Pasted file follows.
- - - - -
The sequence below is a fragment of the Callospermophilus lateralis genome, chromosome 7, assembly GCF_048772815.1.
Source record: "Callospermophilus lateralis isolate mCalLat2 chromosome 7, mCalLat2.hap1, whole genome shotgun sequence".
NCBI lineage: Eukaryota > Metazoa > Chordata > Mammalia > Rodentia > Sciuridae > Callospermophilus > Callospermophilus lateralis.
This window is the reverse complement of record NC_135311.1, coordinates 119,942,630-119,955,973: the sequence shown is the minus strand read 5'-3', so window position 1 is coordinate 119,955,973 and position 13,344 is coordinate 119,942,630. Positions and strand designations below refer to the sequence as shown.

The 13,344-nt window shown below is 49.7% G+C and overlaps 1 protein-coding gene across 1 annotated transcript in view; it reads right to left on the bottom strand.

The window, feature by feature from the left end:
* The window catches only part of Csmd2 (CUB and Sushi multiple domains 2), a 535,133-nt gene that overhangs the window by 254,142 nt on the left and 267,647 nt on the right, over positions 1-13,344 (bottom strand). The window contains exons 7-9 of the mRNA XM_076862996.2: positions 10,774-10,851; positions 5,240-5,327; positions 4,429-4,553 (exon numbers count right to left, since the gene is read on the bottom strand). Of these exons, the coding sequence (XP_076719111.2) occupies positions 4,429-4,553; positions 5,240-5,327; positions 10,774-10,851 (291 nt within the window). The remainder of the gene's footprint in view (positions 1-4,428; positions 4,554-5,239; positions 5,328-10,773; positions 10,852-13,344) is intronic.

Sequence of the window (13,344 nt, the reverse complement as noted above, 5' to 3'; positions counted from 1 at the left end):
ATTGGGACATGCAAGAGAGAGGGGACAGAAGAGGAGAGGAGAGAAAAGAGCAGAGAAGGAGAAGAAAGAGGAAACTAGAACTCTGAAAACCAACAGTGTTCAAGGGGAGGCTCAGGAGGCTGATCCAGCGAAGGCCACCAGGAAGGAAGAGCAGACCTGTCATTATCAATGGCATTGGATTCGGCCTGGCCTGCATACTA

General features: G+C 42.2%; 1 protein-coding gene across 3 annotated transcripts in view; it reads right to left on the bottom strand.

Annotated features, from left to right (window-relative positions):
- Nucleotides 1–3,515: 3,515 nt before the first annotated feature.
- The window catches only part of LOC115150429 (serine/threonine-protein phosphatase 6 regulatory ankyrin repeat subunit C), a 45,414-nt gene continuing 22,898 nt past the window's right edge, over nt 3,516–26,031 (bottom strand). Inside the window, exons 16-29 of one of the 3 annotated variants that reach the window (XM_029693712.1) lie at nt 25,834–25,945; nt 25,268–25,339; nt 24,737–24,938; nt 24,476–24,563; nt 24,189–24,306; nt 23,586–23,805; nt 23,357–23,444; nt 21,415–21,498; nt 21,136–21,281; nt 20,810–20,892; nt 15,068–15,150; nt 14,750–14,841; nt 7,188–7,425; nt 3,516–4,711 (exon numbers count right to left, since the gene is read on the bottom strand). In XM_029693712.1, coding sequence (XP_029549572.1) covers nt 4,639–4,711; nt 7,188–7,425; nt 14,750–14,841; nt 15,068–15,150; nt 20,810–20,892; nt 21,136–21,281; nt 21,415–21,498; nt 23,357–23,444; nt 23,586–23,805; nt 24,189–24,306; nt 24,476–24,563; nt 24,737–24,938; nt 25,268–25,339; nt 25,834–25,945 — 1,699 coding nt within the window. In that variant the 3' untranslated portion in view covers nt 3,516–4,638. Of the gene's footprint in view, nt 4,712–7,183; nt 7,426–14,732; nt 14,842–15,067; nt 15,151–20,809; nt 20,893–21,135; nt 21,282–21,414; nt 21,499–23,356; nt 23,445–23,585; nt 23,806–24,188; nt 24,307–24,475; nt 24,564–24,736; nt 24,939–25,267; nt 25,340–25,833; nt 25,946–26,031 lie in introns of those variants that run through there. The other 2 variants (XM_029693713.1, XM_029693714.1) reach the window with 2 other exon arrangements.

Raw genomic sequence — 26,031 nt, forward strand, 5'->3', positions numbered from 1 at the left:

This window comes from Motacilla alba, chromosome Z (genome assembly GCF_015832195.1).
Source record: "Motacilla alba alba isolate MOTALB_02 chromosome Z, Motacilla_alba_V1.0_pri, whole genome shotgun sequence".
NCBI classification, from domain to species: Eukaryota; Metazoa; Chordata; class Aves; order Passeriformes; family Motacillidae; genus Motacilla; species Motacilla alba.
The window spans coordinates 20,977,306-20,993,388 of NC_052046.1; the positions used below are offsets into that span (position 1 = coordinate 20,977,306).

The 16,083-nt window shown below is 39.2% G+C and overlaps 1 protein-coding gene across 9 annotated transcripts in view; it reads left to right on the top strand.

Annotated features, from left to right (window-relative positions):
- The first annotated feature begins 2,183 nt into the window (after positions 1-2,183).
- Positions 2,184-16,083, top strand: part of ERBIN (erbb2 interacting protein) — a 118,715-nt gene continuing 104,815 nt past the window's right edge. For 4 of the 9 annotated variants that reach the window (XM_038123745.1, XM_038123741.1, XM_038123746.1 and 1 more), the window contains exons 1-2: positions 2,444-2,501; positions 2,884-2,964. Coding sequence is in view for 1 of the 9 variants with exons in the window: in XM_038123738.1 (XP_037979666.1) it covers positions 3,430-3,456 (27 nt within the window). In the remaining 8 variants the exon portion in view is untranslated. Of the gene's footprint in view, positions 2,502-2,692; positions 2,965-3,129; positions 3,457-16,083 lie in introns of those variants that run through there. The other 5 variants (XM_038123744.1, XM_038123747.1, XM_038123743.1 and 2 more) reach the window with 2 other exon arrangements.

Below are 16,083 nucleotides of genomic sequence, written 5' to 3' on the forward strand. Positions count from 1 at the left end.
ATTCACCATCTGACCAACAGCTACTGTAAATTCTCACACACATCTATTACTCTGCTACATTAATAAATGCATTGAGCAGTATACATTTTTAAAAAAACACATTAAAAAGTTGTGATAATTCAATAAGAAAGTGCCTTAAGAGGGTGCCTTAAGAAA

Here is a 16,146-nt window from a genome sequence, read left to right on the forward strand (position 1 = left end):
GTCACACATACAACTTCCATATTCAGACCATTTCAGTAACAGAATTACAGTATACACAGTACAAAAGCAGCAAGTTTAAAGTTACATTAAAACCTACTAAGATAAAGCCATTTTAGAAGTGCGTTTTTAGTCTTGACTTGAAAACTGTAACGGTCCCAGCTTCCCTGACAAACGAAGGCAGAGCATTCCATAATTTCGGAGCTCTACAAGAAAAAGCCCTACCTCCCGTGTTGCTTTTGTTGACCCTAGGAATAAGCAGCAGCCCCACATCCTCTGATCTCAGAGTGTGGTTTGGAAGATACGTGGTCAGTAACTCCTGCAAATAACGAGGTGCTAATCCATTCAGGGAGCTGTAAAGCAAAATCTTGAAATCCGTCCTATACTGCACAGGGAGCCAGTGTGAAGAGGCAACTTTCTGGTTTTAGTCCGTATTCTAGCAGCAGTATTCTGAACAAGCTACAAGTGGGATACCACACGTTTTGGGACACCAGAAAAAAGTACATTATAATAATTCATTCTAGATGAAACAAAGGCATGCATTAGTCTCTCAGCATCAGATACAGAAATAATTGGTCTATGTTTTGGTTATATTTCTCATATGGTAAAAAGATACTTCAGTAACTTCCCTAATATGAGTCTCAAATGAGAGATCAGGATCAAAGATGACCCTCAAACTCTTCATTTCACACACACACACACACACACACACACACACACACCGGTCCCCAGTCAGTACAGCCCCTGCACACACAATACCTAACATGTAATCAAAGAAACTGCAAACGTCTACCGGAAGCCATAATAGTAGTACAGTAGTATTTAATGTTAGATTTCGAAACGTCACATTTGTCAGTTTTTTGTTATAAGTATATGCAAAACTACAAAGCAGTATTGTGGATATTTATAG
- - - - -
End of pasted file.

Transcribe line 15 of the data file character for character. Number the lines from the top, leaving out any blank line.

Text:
This window comes from Motacilla alba, chromosome Z (genome assembly GCF_015832195.1).